[Literaturez K. W. Gams in Acta bot. neerl. 17, pages 455 and 457 (1968); Veenbaas-Rijks in Acta bot. neerl. 19(3), page 323 (1970).]
The strain NRRL 5433 may be cultivated on various nutrient media containing the usual nutrients for fungi. For example, nutrients usually employed for carbon heterotrophic microorganisms may be used, e.g. glucose and sucrose may be used as the carbon source, organic nitrogen-containing compounds such as peptone, yeast extract, amino acids and ammonium oxalate may be used as the nitrogen source, as well as the usual mineral salts and trace elements.
Sesquicillin may be produced by inoculating a liquid nutrient medium with a mycelium/spore suspension of the strain NRRL 5433, and incubating the culture at 18- 33 0, preferably at 27 C., at a pH value of 4.8-5.2, for 3 to 10, preferably 4 days. The cultivation may be effected under aerobic conditions, by surface culture fermentation, by submerged culture fermentation with shaking, or in fermenters provided with devices for introducing air or oxygen and agitators.
As soon as a suflicient amount of sesquicillin has been produced, the culture solution may be conveniently disintegrated in an Ultraturrax apparatus and sesquicillin may be isolated in known manner by extraction or adsorption. Sesquicillin may then be purified by chromatography, crystallization or countercurrent distribution.
One convenient method of isolating sesquicillin comprises the extraction of the disintegrated culture solution with ethylene chloride, but other organic solvents, e.g. benzene, chloroform, butyl acetate, methylene chloride, butanol or ethyl acetate, may likewise be used.
The extracts are subsequently freed from the solvent, e.g. by distillation, the residue is defatted and Sesquicillin is purified chromatographically on adsorbing agents such as Sephadex LH 20, alumina, silica gel, magnesium silicate and aluminium oxide, by countercurrent distribution and/ or by crystallization.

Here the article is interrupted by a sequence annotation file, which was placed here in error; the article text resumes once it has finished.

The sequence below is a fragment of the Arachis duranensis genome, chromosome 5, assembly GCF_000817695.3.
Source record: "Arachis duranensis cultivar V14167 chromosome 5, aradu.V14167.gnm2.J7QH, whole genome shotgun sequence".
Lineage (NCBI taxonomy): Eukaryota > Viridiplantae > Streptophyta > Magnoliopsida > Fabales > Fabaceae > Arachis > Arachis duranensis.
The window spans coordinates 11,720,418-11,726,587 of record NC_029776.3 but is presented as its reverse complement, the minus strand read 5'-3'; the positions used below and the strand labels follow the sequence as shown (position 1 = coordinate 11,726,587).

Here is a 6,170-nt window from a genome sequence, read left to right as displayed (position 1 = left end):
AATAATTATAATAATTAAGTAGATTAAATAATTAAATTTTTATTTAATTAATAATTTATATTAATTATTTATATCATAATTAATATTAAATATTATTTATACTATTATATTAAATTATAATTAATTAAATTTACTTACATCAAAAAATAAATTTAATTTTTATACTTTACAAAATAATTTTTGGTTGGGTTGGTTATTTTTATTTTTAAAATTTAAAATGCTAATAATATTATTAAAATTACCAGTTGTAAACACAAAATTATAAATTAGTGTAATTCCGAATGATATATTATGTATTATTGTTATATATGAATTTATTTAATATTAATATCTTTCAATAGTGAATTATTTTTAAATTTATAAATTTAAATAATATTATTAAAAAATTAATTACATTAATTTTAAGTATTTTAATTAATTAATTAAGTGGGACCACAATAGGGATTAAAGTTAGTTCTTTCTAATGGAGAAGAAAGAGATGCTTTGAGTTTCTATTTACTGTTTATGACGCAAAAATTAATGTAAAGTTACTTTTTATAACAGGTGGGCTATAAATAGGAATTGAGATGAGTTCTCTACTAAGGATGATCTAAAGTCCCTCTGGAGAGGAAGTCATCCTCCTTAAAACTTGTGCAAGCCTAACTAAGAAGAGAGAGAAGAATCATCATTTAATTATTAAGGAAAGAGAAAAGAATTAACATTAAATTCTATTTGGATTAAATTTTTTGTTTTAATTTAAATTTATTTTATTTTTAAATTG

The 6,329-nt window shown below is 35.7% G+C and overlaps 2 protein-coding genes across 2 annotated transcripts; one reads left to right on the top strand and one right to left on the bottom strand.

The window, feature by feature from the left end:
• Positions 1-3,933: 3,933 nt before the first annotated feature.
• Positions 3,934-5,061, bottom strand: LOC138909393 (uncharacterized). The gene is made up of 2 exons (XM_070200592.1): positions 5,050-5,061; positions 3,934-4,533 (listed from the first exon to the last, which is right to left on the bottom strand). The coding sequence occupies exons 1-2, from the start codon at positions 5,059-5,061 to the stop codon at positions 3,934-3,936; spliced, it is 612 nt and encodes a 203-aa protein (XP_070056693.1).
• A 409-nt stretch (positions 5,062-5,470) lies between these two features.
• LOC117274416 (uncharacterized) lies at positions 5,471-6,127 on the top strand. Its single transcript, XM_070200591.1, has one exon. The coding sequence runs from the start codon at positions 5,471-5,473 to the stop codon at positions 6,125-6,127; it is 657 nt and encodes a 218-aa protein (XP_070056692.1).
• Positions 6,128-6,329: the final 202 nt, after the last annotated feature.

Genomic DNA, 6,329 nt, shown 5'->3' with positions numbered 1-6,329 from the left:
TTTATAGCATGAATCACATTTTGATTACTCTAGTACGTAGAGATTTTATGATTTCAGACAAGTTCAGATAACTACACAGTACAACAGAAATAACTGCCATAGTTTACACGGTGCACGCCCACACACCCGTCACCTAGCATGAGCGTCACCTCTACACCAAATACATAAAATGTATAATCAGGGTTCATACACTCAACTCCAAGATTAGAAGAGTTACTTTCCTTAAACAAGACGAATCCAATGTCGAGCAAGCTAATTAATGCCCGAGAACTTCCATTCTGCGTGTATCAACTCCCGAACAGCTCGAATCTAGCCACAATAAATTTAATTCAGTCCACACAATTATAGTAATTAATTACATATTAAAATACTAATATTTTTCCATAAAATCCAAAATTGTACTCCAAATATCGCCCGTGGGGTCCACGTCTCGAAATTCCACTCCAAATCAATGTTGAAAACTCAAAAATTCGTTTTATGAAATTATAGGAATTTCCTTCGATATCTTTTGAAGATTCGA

The strain NRRL 5433 is already available to the public from the above-mentioned US. Department of Agriculture depository and will continue to be available throughout the effective life of any patent issuing hereon. Any restrictions on the availability of the strain NRRL 5433 to the public have already been irrevocably removed.
Sesquicillin is useful because it possesses pharmacological activity in animals. In particular, the Sesquicillin is useful as an antihypertensive agent, as indicated by standard tests, for example, the hypertonic Grollman rat test on p.o. administration of 20 to 30 mg./kg. animal body weight, of the compound.
For the above mentioned use the dosage will, of course, vary depending on the mode of administration and therapy desired. However, in general, satisfactory results are obtained when administered at a daily dosage of from 10 mg. to about 30 mg. per kg. animal body weight, conveniently given in divided doses 2 to 4 times a day or in sustained release form. For the larger mammal, the total daily dosage is in the range from about 500 to about 800 mg., and dosage forms suitable for oral administration comprise from about 125 mg. to about 400 mg. of the compounds admixed with a solid or liquid pharmaceutical carrier or diluent.
Sesquicillin is furthermore useful as a bronchospasmolytic agent, as indicated by standard tests, for example by a vagally-induced bronchospasm in guinea pigs on i.v. administration of 0.05 to 0.5 mg./kg. animal body Weight, of the compound and a histamine-conditioned bronchrospasm on i.v. administration of 0.1 to 0.5 mg./ kg. animal body weight of the compound in guinea pigs and of 0.5 to 1.0 mg./kg. animal body weight of the compound in cats, and as further indicated by the histamine spray test in guinea pigs on p.o. administration of from 3 to 10 mg./kg. animal body weight of the compound.
For this use, the dosage will, of course, vary depending on the mode of administration and treatment desired. However, in general, satisfactory results are obtained when administered at a daily dosage of from about 0.01 mg. to about 10 mg. per kg. animal body weight, conveniently given in divided doses 2 to 4 times a day or in sustained release form. For the larger mammals, the total daily dosage is in the range from about 0.5 to about 10 mg., and dosage forms suitable for oral administration comprise from about 0.2 mg. to about 5 mg. of the compound admixed with a solid or liquid pharmaceutical carrier or diluent.
Sesquicillin is furthermore useful as an antiphlogistic agent for inhibiting exudate from inflammations and edemas, as indicated by standard tests, for example the Carregeen paw edema test and the granuloma cyst test in rats on p.o. administration of 1 to 35 mg./kg. animal body weight, of the compound.